Asked whether Africa was considering some of the important and innovative initiatives that had put his home country -- the Republic of Korea -- on the path to sustained socio-economic growth, especially towards boosting the use of broadband networks, Mr. Ban said that the “digital divide” between Africa and the rest of the world was a serious issue. Moreover, he had noticed that the gap was widening as the rest of the world was being swept by an information revolution that was leaving Africa in its wake.
At the same time, he said that countries such as Rwanda seemed to be taking examples from the Republic of Korea, among others, especially by targeting so-called “community movements” or self-help initiatives. Such programmes, with financial and material support from Governments could transform a country from the village-level up.
Indeed, village leaders could be powerful “agents for change” countrywide. He had advised United Nations country teams to follow similar examples. Reiterating that “just being a recipient of aid is not the answer”, he said he would be pleased to contact the Government of the Republic of Korea on behalf of any country requesting technical or material assistance regarding community-driven programmes.
To a reporter’s query as to whether African leaders “feel powerless” against the challenge of resolving conflict while promoting sustainable development, Mr. Konaré, Chairman, African Union Commission, said that without question there was an “African responsibility” to deal with the peace and security problems on the continent, which were most often sparked by badly organized elections or long-simmering border tensions.
“These are all conflicts that we can see coming,” he said, adding: “We have set up institutions and we must give them the power and the means to take appropriate and timely action.” Africans must also resolve disputes on the basis of international law, not simply on the basis of people pursuing power, he continued. “We must do better to resolve these conflicts.”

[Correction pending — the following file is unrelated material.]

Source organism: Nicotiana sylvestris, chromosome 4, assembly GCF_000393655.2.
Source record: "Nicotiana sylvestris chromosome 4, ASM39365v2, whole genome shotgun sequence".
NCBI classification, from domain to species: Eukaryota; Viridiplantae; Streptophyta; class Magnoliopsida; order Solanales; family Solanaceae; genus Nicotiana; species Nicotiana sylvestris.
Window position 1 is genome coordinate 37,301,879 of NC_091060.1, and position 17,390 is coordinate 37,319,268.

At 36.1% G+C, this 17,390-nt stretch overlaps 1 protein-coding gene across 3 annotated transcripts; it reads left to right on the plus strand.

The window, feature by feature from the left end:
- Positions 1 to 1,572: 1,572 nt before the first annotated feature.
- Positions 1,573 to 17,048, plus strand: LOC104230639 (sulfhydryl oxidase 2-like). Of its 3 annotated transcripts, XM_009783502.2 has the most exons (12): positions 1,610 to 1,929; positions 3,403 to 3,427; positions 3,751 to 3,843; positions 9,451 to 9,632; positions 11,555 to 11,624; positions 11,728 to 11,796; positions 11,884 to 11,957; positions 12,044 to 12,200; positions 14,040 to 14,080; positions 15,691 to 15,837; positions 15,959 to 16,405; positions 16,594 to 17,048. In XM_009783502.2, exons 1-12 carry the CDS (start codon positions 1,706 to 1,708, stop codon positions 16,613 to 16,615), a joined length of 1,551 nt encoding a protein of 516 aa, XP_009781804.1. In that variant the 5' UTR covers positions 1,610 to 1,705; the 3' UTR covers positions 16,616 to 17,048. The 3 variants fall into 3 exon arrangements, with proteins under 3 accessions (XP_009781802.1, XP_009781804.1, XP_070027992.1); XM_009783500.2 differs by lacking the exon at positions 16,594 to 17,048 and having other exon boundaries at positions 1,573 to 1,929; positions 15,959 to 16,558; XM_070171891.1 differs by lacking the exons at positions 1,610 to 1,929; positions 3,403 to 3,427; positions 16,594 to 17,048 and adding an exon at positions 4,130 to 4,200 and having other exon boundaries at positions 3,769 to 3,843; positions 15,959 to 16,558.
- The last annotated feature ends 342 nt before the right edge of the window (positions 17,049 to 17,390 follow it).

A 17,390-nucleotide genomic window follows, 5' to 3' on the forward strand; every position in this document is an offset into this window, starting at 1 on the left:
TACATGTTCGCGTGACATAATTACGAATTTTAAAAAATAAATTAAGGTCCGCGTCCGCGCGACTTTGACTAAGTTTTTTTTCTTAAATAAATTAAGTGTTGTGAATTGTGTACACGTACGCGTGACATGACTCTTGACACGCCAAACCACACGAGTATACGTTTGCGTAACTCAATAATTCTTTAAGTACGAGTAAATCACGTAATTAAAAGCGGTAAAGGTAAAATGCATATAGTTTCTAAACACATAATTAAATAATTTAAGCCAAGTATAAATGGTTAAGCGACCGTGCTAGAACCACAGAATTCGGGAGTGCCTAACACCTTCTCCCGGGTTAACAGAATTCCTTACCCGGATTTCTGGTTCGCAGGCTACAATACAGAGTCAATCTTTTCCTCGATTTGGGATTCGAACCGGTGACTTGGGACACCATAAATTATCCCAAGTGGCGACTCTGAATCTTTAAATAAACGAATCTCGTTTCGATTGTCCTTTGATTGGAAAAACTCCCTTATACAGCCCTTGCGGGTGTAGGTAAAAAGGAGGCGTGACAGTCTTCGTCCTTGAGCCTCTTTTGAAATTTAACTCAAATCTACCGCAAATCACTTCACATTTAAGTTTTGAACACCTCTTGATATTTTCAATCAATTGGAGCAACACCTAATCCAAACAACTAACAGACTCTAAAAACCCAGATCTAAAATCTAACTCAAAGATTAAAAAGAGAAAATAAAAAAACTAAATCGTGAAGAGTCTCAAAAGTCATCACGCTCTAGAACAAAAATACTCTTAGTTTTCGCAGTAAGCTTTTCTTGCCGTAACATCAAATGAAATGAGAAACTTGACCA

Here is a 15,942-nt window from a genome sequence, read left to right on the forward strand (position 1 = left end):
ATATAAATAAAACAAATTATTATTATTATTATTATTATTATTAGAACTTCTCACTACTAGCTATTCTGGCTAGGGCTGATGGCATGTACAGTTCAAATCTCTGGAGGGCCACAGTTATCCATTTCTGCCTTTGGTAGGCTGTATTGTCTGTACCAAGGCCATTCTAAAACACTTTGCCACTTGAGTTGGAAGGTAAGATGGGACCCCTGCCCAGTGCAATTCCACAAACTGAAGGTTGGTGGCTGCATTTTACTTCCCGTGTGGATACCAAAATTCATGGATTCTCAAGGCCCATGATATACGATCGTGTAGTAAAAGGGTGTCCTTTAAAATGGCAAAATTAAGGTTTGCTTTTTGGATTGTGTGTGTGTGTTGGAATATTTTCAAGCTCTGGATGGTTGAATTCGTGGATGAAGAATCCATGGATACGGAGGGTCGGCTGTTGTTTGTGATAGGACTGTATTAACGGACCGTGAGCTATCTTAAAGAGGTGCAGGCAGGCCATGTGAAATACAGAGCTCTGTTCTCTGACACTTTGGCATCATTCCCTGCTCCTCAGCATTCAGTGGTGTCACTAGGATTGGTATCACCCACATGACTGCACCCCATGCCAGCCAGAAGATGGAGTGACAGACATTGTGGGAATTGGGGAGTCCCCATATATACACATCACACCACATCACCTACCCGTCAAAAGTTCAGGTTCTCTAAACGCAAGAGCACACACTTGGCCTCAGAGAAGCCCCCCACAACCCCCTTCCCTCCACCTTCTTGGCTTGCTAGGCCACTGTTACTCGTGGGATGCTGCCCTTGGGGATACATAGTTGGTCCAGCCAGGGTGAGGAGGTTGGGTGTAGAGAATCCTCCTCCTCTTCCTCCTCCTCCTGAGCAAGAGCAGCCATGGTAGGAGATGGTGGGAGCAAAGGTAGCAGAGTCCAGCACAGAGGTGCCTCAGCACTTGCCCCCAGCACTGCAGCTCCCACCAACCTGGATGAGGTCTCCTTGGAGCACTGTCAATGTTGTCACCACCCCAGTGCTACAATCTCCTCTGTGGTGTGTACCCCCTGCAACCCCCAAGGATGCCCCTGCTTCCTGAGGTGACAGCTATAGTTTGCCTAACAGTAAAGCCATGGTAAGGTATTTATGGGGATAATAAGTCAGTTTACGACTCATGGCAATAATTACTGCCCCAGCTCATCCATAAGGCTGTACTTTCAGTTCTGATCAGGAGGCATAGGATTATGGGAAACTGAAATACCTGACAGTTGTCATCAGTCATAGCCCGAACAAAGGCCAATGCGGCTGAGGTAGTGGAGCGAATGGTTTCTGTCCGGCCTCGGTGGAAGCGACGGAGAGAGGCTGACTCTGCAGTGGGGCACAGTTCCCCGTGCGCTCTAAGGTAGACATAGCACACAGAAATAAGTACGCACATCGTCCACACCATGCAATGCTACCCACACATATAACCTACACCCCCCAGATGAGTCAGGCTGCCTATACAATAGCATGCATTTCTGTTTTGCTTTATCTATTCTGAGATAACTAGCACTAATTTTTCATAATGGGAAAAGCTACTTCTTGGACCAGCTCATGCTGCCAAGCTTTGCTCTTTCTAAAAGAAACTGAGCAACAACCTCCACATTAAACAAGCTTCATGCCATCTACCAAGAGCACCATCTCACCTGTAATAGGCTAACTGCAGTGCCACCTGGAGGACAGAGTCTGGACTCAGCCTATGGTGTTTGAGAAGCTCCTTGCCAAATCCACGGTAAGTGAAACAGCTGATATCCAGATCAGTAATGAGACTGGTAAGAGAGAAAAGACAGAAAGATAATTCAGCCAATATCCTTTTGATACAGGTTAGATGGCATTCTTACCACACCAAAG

To several questions on China’s increased investment in the continent and whether China’s perceived “honey pot approach” was actually hurting Africa’s development by covering up deeper issues such as China’s involvement in the Sudanese oil business, Mr. Konaré, said that, today, all countries were trading with China. Many world leaders were visiting that country. Why was only Chinese investment in Africa questioned?
The reality was that Africa could be content with “bargain basement” investment of any sort, and China could be a major development partner, operating in a fair and democratic manner. At the same time, he stressed that he was not an advocate for China, but an advocate for Africa and, as such, Africa would never become a battleground between major Powers over resources.
Responding to a question from a reporter about the bidding processes for United Nations peacekeeping missions in Africa that favoured European and American enterprises, Mr. Konaré said that Africa was satisfied with collaboration with the United Nations, and that the world body’s relationship with the African Union continued to grow. Nevertheless, the Secretariat had rules that must be followed and must be implemented in a transparent manner. He appreciated that the press and the African public were doing their part to address and report on issues of concern, or to “denounce scandals”.
What he really regretted, however, were the enormous sums poured into conflict prevention in Africa, which could be better used to address the continent’s development challenges. For instance, current estimates were that the long-delayed United Nations Mission in Darfur (UNAMID) would cost nearly $2 billion. “This is scandalous,” he said, especially since the key to solving that problem, complex as it was, rested “with us”. The Governments of Africa must do more to drive home-grown conflict resolution efforts.